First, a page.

Using a Terminal window 48

Using virtual consoles 49

Choosing Your Shell 49

Running Commands 50

Understanding command syntax 51

Locating commands 53

Recalling Commands Using Command History 56

Command-line editing 56

Command-line completion 58

Command-line recall 59

Connecting and Expanding Commands 61

Piping between commands 62

Sequential commands 62

Background commands 63

Expanding commands 63

Expanding arithmetic expressions 63

Expanding variables 64

Using Shell Variables 64

Creating and using aliases 66

Exiting the shell 67

Creating Your Shell Environment 67

Configuring your shell 67

Setting your prompt 68

Adding environment variables 70

Getting Information about Commands 71

Summary 74

Exercises 74

Chapter 4: Moving Around the Filesystem 77

Using Basic Filesystem Commands 80

Using Metacharacters and Operators 82

Using fi le-matching metacharacters 82

Using fi le-redirection metacharacters 84

Using brace expansion characters 85

Listing Files and Directories 86

Understanding File Permissions and Ownership 90

Changing permissions with chmod (numbers) 91

Changing permissions with chmod (letters) 92

Setting default file permission with umask 93

Changing file ownership 93

Moving, Copying, and Removing Files 94

Summary 95

Exercises 96

Chapter 5: Working with Text Files 97

Editing Files with vim and vi 97

Starting with vi 99

Adding text 99

Moving around in the text 100

Deleting, copying, and changing text 101

Pasting (putting) text 102

Repeating commands 102

Exiting vi 102

Skipping around in the file 103

Searching for text 103

Using ex mode 104

Learning more about vi and vim 104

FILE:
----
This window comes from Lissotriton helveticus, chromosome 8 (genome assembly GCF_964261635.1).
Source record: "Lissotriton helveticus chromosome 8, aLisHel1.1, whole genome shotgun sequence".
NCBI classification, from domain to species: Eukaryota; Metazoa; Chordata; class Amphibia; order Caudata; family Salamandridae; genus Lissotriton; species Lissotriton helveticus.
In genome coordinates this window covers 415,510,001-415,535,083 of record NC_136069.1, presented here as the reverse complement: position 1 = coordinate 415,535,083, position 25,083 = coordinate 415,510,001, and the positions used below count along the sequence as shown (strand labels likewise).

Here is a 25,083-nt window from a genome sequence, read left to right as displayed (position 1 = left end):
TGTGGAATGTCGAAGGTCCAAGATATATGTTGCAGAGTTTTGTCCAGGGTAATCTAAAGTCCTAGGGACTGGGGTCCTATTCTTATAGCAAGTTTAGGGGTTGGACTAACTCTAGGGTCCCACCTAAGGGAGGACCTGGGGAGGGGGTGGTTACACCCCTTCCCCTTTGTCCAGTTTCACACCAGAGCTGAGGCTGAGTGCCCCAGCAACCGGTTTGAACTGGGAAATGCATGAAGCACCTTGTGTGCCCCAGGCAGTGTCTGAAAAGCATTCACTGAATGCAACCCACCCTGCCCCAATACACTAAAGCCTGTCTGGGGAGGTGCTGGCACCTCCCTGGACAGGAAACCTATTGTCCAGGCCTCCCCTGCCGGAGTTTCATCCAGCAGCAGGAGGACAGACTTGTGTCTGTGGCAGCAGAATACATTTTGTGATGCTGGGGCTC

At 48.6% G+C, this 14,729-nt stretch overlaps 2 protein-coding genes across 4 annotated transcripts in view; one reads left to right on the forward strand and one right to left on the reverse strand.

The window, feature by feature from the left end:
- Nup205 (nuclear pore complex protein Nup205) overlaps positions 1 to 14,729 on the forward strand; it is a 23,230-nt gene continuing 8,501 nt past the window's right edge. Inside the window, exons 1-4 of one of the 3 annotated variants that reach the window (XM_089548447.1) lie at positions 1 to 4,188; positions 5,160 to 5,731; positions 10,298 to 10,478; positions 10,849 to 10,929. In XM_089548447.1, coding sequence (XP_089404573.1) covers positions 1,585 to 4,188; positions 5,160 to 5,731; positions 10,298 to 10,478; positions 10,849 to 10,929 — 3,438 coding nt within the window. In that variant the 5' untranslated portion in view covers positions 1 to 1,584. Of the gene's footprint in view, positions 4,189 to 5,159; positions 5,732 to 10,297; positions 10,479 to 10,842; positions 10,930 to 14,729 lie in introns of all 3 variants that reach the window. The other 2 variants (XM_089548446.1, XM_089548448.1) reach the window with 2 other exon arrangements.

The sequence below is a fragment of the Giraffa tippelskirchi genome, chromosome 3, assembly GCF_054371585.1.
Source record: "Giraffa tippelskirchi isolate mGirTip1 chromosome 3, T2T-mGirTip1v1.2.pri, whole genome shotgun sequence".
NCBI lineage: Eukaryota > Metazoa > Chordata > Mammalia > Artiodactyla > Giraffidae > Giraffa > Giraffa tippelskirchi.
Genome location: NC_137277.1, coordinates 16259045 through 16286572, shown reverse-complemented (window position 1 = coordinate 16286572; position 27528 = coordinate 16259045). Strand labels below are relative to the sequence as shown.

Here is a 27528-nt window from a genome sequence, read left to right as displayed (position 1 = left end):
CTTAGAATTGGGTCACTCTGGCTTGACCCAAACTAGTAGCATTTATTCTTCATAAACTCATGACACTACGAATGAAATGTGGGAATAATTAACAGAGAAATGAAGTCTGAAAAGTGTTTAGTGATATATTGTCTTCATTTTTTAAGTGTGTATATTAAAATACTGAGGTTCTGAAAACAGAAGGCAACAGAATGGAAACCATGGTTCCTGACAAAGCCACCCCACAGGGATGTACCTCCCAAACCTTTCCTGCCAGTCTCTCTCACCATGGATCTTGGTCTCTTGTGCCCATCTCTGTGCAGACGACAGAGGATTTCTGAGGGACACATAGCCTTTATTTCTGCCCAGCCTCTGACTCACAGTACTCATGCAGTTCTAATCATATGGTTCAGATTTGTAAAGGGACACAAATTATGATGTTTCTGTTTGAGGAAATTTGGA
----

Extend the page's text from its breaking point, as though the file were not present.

Finding Files 105

Using locate to find files by name 105

Searching for files with find 107

Finding files by name 108

Finding files by size 108

Finding files by user 109

Finding files by permission 109

Finding files by date and time 110

Using "not" and "or" when finding files 111

Finding files and executing commands 112

Searching in files with grep 113

Summary 115

Exercises 115

Chapter 6: Managing Running Processes 117

Understanding Processes 117

Listing Processes 118

Listing processes with ps 118

Listing and changing processes with top 120

Listing processes with System Monitor 122

Managing Background and Foreground Processes 124

Starting background processes 124

Using foreground and background commands 125

Killing and Renicing Processes 126

Killing processes with kill and killall 126

Using kill to signal processes by PID 127

Using killall to signal processes by name 128

Setting processor priority with nice and renice 128

Limiting Processes with cgroups 129

Summary 131

Exercises 131

Chapter 7: Writing Simple Shell Scripts 133

Understanding Shell Scripts 133

Executing and debugging shell scripts 134

Understanding shell variables 135

Special shell positional parameters 136

Reading in parameters 137

Parameter expansion in bash 137

Performing arithmetic in shell scripts 138

Using programming constructs in shell scripts 139

The "if then" statements 139

The case command 142

The "for do" loop 143

The "while do" and "until do" loops 144

Trying some useful text manipulation programs 145

The global regular expression print 145

Remove sections of lines of text (cut) 145

Translate or delete characters (tr) 146

The stream editor (sed) 146

Using simple shell scripts 147

Telephone list 147

Backup script 148

Summary 149

Exercises 149

Part III: Becoming a Linux System Administrator 151

Chapter 8: Learning System Administration 153

Understanding System Administration 153

Using Graphical Administration Tools 155

Using Cockpit browser-based administration 155

Using other browser-based admin tools 157

Invoking Administration Privileges 158

Becoming root from the shell 158

Gaining temporary admin access with sudo 159

Exploring Administrative Commands, Configuration Files, and Log Files 161

Administrative commands 161

Administrative configuration files 162

Administrative log files and systemd journal 165

Using journalctl to view the systemd journal 165

Managing log messages with rsyslogd 166

Using Other Administrative Accounts 167